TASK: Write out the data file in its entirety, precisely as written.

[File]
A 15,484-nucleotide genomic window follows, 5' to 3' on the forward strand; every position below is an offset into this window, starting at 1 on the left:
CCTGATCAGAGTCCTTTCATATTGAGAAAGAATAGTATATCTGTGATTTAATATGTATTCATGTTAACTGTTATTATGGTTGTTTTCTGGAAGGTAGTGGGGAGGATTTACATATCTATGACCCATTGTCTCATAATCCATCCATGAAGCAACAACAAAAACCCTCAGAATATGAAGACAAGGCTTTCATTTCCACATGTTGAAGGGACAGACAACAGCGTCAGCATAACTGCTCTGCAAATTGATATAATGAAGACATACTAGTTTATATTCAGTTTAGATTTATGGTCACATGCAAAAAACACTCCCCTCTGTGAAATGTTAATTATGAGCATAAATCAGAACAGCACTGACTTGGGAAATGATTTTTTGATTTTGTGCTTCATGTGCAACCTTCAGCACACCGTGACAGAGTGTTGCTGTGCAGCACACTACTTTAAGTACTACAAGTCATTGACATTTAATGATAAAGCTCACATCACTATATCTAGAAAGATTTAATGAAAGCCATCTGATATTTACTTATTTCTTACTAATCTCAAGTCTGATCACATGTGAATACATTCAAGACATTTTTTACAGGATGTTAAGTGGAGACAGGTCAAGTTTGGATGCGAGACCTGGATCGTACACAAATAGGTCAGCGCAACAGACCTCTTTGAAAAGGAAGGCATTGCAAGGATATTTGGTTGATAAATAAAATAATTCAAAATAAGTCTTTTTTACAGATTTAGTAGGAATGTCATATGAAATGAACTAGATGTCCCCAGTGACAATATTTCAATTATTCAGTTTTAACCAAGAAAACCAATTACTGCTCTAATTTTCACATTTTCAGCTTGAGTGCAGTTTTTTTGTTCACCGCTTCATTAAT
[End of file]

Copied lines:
A 15,484-nucleotide genomic window follows, 5' to 3' on the forward strand; every position below is an offset into this window, starting at 1 on the left:
CCTGATCAGAGTCCTTTCATATTGAGAAAGAATAGTATATCTGTGATTTAATATGTATTCATGTTAACTGTTATTATGGTTGTTTTCTGGAAGGTAGTGGGGAGGATTTACATATCTATGACCCATTGTCTCATAATCCATCCATGAAGCAACAACAAAAACCCTCAGAATATGAAGACAAGGCTTTCATTTCCACATGTTGAAGGGACAGACAACAGCGTCAGCATAACTGCTCTGCAAATTGATATAATGAAGACATACTAGTTTATATTCAGTTTAGATTTATGGTCACATGCAAAAAACACTCCCCTCTGTGAAATGTTAATTATGAGCATAAATCAGAACAGCACTGACTTGGGAAATGATTTTTTGATTTTGTGCTTCATGTGCAACCTTCAGCACACCGTGACAGAGTGTTGCTGTGCAGCACACTACTTTAAGTACTACAAGTCATTGACATTTAATGATAAAGCTCACATCACTATATCTAGAAAGATTTAATGAAAGCCATCTGATATTTACTTATTTCTTACTAATCTCAAGTCTGATCACATGTGAATACATTCAAGACATTTTTTACAGGATGTTAAGTGGAGACAGGTCAAGTTTGGATGCGAGACCTGGATCGTACACAAATAGGTCAGCGCAACAGACCTCTTTGAAAAGGAAGGCATTGCAAGGATATTTGGTTGATAAATAAAATAATTCAAAATAAGTCTTTTTTACAGATTTAGTAGGAATGTCATATGAAATGAACTAGATGTCCCCAGTGACAATATTTCAATTATTCAGTTTTAACCAAGAAAACCAATTACTGCTCTAATTTTCACATTTTCAGCTTGAGTGCAGTTTTTTTGTTCACCGCTTCATTAAT